It was one of the most memorable defensive plays in BYU football history.
On Sept. 5, 2009, the Cougars were facing No. 3 Oklahoma in Cowboys Stadium to start the season. The Sooners were heavy favorites, led by quarterback Sam Bradford, who had won the coveted Heisman Trophy in 2008.
Late in the first half of a low-scoring defensive struggle, Bradford was leading an Oklahoma drive when BYU dialed up a blitz that resulted in senior linebacker Coleby Clawson breaking through the Sooner line untouched.
He introduced himself to Bradford by driving him forcefully into the ground just as the Oklahoma quarterback released the ball.
Bradford suffered an ACL sprain in his shoulder and never returned, while the Cougars went on to stun Oklahoma, 14-13.
Now that former BYU athlete who is most remembered in college football for a play that resulted in an injury is focused on rehabilitating injuries at the Community Rehabilitation Clinic (CRC), a non-profit 501 (C)(3) charitable organizations in Provo run by the Rocky Mountain University of Health Professions Foundation.
In two years in Provo, Clawson tallied 118 tackles (57 solo) as well as nine sacks, 19.5 tackles for a loss, nine quarterback hurries, three forced fumbles, two pass breakups and a fumble recovery. He was a steady performer who had at least five tackles in 14 of the 26 games he played in while wearing the blue-and-white.
His path to his current position, however, began when his playing days ended.
“When I finished playing, I worked in the weight room under BYU strength and conditioning coach Jay Omer for about a year,” Clawson said in a teleconference last week. “I was finishing up some courses and I was trying to decide between going to medical school and becoming a strength and conditioning coach. I felt like becoming a physical therapist landed in the middle of that.”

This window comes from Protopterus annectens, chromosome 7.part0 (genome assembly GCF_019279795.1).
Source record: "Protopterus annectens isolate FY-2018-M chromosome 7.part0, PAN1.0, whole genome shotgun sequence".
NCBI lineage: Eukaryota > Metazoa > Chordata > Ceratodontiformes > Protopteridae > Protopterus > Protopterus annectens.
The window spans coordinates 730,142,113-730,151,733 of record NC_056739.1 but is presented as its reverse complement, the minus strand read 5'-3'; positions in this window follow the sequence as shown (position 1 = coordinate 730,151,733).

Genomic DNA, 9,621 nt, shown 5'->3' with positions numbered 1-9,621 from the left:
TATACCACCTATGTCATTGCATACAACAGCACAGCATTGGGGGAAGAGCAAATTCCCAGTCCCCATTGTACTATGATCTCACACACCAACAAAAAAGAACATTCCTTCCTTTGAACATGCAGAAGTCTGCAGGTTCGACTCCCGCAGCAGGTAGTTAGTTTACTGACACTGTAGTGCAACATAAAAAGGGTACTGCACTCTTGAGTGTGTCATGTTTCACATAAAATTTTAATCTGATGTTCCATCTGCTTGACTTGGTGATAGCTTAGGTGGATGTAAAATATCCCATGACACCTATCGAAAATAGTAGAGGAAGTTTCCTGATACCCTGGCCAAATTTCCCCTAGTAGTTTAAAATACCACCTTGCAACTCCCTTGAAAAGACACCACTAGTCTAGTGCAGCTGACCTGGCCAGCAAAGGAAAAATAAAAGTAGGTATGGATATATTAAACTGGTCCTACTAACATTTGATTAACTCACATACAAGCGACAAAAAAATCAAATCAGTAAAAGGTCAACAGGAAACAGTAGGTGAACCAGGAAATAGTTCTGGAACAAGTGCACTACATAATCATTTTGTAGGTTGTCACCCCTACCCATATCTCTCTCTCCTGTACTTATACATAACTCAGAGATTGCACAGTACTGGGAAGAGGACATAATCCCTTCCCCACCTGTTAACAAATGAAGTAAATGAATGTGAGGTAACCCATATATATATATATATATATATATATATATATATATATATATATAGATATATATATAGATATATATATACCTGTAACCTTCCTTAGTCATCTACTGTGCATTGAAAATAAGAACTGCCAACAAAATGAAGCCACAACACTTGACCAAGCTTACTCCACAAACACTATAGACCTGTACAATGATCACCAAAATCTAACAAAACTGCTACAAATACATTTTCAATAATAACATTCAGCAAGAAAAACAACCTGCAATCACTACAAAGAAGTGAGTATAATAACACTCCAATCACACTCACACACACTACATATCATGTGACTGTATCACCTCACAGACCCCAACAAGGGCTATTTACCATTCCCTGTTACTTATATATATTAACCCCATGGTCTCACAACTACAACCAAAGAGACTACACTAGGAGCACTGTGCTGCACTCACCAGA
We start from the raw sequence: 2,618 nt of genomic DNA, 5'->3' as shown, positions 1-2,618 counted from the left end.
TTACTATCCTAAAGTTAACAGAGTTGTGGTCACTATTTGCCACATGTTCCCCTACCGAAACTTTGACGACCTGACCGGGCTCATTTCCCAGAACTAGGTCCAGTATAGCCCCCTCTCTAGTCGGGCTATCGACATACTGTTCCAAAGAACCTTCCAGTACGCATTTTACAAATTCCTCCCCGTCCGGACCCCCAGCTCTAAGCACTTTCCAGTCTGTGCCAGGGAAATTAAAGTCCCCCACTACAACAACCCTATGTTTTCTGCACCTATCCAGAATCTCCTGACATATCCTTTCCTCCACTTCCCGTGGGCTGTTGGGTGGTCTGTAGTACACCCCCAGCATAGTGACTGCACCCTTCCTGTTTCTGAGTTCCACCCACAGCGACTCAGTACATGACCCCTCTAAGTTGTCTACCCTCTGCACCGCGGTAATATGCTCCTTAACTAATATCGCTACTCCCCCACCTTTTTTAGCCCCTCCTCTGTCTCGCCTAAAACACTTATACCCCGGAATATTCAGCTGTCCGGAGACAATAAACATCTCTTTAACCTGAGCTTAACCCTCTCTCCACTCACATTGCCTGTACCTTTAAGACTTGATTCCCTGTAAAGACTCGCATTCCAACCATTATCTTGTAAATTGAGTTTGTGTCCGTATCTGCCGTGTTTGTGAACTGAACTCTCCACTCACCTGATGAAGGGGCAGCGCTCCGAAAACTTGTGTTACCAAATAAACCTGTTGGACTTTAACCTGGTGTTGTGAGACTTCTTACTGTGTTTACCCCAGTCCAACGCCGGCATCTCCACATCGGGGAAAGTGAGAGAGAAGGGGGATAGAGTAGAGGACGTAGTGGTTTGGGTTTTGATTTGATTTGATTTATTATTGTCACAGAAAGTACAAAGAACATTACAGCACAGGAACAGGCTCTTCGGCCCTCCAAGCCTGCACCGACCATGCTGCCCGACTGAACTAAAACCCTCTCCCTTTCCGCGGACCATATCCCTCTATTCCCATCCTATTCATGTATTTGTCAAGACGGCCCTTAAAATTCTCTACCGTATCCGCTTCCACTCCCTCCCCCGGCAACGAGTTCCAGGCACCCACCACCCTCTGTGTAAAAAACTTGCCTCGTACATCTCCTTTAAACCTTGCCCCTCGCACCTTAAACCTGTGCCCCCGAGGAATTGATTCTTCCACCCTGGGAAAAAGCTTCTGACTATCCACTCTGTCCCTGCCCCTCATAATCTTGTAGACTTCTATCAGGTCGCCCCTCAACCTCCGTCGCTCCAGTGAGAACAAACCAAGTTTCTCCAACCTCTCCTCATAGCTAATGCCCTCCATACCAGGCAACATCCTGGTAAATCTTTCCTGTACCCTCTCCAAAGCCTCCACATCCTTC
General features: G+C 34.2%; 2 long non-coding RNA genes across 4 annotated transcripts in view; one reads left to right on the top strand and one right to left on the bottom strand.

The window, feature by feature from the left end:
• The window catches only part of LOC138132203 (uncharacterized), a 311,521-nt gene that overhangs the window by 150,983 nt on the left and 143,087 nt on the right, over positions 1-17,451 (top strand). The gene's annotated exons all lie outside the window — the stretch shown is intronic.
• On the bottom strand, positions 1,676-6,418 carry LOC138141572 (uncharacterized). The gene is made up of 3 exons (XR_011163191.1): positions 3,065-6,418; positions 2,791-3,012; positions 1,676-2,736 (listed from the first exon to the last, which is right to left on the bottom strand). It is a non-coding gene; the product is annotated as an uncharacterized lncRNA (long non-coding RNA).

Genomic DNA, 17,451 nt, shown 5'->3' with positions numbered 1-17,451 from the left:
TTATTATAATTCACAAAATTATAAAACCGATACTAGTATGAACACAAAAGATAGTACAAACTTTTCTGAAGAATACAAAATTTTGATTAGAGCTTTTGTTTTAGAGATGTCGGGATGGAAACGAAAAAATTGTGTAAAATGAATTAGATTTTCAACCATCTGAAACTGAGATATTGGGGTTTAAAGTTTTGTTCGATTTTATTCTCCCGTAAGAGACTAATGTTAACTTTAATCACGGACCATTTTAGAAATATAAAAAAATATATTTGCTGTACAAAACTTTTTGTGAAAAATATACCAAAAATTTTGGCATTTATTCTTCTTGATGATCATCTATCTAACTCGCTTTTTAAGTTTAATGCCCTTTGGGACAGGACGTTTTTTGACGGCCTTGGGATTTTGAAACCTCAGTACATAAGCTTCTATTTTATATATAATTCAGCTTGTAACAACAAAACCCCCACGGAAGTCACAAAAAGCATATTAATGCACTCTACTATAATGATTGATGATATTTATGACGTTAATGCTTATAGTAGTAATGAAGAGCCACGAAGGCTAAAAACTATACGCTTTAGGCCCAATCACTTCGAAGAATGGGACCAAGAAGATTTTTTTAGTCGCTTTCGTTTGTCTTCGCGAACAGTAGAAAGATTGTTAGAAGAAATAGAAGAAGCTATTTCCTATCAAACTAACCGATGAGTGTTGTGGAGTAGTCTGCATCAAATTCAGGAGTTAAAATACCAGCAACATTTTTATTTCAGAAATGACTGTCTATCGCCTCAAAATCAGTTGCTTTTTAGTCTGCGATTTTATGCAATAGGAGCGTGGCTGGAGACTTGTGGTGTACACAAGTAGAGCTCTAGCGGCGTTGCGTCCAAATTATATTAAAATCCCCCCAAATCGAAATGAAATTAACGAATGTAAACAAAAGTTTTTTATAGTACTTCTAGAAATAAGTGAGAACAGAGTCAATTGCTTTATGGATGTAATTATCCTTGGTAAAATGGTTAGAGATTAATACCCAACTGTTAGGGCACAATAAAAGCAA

He went to Rocky Mountain University of Health Professions (RMUoHP) to learn physical therapy, which was fairly new at that time. It ended up being a doorway to new possibilities.
“I was in their second cohort that went through,” Clawson said. “About a year after I graduated, the university contacted me and asked if I would come and run this pro-bono clinic, which was set at the end of 2014, beginning of 2015.”
Clawson has been the CRC director for the last five years as he has worked with patients with a variety of physical and economic needs.
“I’ve just been working the last five years to make the clinic known and try to create a good reputation here,” Clawson said. “It went from being a one-man band here to having grown a lot. Over the years we’ve been able to help thousands of patients who are indigent or low-income or just down on their luck a little bit.”
In addition to his work as the clinic director, Clawson is also a home health physical therapist and an assistant faculty member in the Doctor of Physical Therapy program at RMUoHP.
According to his bio on the school website, he is “currently completing his DSc degree in Human and Sports Performance from RMUoHP. Coleby’s professional and academic interests include orthopedic and sports physical therapy, geriatric physical therapy, and strength and conditioning programs and athletes and older adults. Outside of his professional interests, his hobbies and interests include outdoor recreation, sports, and spending time with his wife, Breanna, and their four children.”